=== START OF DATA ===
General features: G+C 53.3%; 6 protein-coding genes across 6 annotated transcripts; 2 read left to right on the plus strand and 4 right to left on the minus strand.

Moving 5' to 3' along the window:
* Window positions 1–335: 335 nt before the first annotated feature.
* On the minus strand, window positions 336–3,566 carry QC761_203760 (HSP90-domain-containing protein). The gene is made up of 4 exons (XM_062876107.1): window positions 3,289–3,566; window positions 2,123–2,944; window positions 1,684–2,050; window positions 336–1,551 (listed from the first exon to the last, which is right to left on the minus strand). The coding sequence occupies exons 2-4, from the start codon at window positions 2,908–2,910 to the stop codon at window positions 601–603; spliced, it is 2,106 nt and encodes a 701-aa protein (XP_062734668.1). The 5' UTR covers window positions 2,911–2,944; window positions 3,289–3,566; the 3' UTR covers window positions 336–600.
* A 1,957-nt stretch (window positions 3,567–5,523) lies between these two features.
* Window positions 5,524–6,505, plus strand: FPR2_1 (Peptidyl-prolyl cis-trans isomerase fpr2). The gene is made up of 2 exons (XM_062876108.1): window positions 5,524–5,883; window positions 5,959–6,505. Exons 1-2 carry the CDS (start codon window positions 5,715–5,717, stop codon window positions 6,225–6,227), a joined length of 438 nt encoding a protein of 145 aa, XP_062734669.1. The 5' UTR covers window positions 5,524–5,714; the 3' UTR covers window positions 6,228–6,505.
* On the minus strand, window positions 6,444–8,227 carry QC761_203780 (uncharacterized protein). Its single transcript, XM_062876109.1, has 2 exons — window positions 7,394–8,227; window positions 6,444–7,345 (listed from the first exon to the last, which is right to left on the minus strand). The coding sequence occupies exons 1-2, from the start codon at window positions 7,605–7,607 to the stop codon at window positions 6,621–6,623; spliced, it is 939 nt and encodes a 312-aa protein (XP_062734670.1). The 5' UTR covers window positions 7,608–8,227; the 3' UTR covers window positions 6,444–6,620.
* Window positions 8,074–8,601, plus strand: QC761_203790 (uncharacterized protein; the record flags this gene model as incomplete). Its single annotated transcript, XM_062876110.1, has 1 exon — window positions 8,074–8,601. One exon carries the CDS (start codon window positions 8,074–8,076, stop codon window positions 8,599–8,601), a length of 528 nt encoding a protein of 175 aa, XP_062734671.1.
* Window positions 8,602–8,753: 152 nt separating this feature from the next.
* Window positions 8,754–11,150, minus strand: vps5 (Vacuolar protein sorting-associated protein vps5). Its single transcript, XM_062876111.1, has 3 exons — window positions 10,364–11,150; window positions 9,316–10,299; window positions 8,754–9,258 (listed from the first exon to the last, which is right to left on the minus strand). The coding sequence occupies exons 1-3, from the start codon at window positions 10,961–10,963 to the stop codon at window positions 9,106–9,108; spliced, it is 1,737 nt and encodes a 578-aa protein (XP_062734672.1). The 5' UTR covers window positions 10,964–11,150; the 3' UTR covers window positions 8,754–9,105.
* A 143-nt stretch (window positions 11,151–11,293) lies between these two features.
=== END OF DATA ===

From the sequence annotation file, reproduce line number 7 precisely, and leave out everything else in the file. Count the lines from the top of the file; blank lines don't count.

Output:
* On the minus strand, window positions 6,444–8,227 carry QC761_203780 (uncharacterized protein). Its single transcript, XM_062876109.1, has 2 exons — window positions 7,394–8,227; window positions 6,444–7,345 (listed from the first exon to the last, which is right to left on the minus strand). The coding sequence occupies exons 1-2, from the start codon at window positions 7,605–7,607 to the stop codon at window positions 6,621–6,623; spliced, it is 939 nt and encodes a 312-aa protein (XP_062734670.1). The 5' UTR covers window positions 7,608–8,227; the 3' UTR covers window positions 6,444–6,620.